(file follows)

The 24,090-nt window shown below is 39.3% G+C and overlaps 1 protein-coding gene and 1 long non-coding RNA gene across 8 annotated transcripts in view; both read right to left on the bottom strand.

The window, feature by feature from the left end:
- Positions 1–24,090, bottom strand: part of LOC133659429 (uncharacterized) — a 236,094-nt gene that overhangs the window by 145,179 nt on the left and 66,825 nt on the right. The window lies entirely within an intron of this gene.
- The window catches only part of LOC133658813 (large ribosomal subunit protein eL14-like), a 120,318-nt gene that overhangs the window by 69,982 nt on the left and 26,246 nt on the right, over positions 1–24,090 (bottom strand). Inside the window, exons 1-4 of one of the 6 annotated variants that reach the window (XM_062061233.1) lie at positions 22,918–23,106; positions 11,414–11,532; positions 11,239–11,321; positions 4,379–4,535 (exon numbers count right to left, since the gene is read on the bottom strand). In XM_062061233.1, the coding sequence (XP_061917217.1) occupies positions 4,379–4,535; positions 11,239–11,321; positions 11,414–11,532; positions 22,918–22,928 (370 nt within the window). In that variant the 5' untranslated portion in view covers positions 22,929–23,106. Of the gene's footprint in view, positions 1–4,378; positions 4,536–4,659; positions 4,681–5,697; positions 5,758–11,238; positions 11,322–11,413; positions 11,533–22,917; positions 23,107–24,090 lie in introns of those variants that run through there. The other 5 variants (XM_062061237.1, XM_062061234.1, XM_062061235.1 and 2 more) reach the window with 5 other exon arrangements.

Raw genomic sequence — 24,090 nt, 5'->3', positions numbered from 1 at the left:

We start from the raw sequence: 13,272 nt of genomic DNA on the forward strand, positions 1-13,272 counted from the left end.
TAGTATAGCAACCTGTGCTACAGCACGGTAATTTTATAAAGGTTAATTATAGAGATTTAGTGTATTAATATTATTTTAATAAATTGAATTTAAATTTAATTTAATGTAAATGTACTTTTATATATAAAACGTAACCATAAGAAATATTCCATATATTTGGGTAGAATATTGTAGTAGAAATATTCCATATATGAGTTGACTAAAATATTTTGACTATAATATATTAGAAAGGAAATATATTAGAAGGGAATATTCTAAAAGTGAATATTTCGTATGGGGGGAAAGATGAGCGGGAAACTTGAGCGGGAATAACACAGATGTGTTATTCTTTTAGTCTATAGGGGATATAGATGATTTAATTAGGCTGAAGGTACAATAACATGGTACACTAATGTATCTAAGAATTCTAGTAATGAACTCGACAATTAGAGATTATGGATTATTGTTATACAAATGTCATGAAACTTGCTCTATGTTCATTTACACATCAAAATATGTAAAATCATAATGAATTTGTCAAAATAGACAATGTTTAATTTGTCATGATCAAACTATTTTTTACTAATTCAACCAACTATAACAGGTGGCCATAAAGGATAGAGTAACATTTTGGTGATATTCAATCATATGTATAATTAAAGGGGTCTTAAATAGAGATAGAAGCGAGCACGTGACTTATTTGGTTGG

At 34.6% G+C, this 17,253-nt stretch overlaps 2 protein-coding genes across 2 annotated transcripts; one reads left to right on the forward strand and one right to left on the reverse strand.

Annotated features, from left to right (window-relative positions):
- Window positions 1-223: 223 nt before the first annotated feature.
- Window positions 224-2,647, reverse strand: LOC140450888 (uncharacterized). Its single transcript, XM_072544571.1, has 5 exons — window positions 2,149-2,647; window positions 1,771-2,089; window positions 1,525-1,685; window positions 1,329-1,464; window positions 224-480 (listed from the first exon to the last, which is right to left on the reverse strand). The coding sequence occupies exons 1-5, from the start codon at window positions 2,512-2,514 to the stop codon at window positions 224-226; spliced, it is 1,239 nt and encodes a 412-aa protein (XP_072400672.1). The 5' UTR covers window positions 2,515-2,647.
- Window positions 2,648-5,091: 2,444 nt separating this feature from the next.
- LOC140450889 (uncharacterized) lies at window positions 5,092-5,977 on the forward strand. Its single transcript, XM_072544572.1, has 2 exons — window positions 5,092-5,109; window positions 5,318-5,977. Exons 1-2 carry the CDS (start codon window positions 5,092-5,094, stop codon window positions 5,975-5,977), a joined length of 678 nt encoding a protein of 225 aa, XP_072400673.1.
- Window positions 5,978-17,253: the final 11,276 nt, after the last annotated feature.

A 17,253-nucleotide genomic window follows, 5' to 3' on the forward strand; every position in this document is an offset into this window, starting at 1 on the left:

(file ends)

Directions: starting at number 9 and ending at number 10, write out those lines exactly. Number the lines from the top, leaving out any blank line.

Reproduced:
Annotated features, from left to right (window-relative positions):
- Window positions 1-223: 223 nt before the first annotated feature.